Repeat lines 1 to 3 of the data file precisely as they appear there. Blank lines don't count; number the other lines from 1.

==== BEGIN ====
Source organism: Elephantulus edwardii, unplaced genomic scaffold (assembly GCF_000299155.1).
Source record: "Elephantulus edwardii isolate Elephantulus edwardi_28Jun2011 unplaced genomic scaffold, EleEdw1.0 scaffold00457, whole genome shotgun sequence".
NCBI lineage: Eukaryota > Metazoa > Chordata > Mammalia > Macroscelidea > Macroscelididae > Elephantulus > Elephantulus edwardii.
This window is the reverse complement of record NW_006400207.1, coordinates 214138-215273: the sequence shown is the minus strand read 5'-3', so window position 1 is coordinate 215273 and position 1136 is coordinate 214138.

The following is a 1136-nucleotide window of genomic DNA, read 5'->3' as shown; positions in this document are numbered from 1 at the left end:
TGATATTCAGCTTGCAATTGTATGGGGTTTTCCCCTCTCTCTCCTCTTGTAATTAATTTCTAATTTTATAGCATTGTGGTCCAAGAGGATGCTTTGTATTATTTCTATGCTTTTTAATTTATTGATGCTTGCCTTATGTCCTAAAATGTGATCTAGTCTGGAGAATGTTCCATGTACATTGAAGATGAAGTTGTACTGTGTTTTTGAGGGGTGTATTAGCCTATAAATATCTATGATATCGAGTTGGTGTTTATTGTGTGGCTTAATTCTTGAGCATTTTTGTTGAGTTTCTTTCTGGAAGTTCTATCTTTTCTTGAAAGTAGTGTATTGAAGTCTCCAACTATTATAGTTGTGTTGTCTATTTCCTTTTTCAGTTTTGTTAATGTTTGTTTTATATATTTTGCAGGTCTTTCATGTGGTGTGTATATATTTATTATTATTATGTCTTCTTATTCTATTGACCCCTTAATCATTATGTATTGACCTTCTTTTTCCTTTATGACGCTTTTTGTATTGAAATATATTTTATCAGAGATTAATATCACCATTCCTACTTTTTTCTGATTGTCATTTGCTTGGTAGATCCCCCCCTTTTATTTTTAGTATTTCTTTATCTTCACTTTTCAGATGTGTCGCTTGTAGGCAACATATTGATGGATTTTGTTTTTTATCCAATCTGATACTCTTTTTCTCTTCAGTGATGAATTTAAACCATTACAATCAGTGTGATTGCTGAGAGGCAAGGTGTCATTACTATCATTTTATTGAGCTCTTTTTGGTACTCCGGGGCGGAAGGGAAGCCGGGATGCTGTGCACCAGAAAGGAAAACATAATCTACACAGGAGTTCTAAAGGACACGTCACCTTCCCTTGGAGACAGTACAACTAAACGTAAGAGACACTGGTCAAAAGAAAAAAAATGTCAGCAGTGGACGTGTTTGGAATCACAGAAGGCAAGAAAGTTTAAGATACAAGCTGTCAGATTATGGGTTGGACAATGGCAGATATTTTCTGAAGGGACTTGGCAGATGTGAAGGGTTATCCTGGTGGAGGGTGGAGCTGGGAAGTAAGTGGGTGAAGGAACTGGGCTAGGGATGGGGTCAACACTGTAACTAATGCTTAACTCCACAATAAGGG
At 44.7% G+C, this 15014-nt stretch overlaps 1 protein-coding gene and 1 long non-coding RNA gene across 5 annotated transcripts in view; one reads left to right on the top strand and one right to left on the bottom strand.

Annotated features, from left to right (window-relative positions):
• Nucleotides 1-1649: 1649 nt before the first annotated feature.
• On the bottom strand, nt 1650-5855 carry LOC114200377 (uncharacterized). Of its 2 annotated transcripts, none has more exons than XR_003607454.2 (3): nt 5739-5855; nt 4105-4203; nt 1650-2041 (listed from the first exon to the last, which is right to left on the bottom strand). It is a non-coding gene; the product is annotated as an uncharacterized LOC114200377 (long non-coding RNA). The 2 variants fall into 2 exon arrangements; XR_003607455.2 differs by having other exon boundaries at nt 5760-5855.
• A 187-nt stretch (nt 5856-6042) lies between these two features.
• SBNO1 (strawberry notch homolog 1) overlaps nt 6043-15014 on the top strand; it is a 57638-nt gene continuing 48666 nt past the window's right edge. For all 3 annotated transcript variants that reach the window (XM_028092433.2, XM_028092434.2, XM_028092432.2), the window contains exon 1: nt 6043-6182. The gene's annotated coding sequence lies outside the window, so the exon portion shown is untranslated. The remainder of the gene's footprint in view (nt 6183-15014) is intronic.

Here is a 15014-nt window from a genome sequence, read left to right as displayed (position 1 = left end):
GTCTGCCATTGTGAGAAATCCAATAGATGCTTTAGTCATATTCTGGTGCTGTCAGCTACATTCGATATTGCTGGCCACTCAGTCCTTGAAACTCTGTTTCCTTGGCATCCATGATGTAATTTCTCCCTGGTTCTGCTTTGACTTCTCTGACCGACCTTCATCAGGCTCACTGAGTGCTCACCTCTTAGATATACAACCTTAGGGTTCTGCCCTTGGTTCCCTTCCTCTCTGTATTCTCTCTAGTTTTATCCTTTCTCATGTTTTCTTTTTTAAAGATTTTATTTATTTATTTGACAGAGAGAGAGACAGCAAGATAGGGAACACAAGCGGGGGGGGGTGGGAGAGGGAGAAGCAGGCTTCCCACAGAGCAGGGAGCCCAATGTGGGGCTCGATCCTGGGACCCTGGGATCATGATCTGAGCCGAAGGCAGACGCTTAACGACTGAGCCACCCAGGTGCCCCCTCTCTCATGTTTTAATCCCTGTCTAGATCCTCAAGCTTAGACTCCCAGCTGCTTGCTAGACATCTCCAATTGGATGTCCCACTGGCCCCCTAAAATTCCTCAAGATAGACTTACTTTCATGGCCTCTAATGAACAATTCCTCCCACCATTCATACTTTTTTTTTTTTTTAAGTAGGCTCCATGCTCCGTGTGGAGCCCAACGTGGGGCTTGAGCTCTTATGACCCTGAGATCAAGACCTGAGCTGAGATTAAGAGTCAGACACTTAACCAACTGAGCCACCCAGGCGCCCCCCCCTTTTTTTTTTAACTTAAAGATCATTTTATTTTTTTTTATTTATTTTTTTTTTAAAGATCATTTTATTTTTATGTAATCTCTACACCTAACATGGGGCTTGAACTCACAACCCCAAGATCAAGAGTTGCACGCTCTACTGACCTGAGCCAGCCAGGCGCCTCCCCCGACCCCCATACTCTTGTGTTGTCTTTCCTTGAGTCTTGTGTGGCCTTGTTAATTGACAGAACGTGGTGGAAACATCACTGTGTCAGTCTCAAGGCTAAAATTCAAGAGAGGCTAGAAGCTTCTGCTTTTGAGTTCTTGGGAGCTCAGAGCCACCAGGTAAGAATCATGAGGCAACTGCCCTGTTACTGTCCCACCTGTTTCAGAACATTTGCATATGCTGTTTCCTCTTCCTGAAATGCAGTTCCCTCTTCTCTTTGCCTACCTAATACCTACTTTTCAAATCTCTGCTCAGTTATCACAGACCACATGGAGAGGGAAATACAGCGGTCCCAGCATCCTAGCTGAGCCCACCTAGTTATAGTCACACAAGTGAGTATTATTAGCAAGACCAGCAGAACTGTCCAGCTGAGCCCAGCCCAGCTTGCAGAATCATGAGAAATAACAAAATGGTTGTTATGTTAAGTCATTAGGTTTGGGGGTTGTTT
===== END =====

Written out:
Source organism: Elephantulus edwardii, unplaced genomic scaffold (assembly GCF_000299155.1).
Source record: "Elephantulus edwardii isolate Elephantulus edwardi_28Jun2011 unplaced genomic scaffold, EleEdw1.0 scaffold00457, whole genome shotgun sequence".
NCBI lineage: Eukaryota > Metazoa > Chordata > Mammalia > Macroscelidea > Macroscelididae > Elephantulus > Elephantulus edwardii.